2 result(s) displayed for unicast (1 - 2 of 2):
By: Roland Mestric, Director, Video Solutions Marketing, Alcatel-Lucent
From original Alcatel-Lucent TechZine posting
This article provides guidance on network architecture choices for operators considering introducing the time-shifted TV services provided by cloud digital video recording (DVR) solutions. Time-shifted TV services include catch up, restart, pause live TV, and personal recordings. The same guidance applies to those wanting to deliver subscription-based VoD services—either their own or those of partners.
Forward thinking providers are already concerned that the coming wave of unicast traffic generated by popular on-demand video services will affect the delivery network from end to end. Clarifying the potential impact of these services on the network is vital as the ramifications could be significant.
By Mae Kowalke
One of the challenges faced by mobile network service providers deploying 4G LTE (Long Term Evolution) is using it to deliver popular multimedia content to a mass audience in the most efficient and effective manner. In the past, operators had two options: unicast or broadcast.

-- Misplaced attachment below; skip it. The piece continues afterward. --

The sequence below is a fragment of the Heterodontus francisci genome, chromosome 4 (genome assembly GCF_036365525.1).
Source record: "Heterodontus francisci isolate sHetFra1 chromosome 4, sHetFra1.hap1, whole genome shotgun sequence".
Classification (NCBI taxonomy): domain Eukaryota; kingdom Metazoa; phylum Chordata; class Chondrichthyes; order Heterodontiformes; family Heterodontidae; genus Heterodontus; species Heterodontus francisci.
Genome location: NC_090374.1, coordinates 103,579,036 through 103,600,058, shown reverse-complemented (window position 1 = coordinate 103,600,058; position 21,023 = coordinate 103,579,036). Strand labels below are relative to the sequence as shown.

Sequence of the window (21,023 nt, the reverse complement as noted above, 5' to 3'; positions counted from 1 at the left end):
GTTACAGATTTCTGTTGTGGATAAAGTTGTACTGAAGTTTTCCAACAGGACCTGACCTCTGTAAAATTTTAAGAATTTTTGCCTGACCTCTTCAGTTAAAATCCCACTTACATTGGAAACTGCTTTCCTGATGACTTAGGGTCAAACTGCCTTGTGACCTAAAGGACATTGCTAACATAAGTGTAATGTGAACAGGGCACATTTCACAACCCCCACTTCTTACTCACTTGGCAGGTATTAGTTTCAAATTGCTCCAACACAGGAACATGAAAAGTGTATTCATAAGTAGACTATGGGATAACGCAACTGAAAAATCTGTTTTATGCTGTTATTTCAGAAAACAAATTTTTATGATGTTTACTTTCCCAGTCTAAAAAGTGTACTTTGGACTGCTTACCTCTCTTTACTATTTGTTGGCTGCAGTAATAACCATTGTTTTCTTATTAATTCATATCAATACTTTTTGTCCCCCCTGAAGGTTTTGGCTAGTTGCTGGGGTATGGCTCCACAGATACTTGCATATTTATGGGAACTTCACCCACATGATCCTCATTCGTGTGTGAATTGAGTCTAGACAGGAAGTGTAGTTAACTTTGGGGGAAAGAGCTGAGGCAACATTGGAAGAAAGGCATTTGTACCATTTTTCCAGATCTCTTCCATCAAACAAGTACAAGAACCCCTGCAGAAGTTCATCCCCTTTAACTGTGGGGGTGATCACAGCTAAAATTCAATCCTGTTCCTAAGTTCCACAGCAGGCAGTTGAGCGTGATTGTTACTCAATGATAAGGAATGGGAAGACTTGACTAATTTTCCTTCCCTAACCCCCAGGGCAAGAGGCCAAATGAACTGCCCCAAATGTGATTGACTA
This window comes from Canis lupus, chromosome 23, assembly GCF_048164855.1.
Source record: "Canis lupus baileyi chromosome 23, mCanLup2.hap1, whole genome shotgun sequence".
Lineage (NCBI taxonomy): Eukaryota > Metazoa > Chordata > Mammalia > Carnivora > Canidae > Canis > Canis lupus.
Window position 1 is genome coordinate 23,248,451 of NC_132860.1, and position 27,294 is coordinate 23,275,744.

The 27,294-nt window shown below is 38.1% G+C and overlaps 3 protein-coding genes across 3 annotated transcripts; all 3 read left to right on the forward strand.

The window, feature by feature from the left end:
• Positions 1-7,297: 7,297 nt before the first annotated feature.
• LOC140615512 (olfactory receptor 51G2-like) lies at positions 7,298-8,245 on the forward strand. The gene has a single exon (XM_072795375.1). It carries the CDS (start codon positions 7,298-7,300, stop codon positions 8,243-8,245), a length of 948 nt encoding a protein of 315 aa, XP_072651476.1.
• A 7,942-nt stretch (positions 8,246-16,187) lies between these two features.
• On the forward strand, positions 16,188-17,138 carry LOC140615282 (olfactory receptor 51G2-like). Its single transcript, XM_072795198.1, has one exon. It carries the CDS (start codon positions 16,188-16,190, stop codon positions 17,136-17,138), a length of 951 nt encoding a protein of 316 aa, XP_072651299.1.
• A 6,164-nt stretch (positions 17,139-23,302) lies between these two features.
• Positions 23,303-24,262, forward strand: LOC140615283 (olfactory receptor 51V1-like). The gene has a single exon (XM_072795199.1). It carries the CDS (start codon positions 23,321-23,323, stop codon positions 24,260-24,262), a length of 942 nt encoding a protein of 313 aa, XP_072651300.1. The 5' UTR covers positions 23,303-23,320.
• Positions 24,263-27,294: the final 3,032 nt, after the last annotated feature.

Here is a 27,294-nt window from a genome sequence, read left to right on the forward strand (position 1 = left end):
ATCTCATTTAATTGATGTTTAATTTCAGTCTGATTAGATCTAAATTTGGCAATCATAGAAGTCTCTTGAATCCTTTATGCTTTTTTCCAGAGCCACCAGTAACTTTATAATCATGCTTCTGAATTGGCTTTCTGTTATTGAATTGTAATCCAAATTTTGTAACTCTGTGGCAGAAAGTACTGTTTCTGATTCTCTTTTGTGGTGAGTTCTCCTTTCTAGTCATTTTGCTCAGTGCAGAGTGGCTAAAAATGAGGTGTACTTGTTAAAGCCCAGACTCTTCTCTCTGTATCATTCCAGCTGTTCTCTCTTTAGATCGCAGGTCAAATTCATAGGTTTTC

For those unfamiliar with the terms, below is a brief description of each:
- Unicast — the sending content to a single network destination, with a unique address. It is a one-to-one method of distribution. Traditionally, unicast has been when each individual recipient wanted or needed different content.
- Broadcast — as the name implies, is sending the same content to all possible destinations, e.g., it is a one-to-many or one-to-all method of distribution. The obvious downside of broadcast is that everyone receives identical content.
Recently, a new technology call evolved multimedia broadcast multicast service (eMBMS) entered the scene. It makes possible the efficient broadcasting of content only to interested recipients. An added attraction is that eMBMS is highly scalable. It uses only a fraction of the capacity compared with unicast. This gives operators the best of both worlds: the flexibility of unicast and the efficiency of broadcast.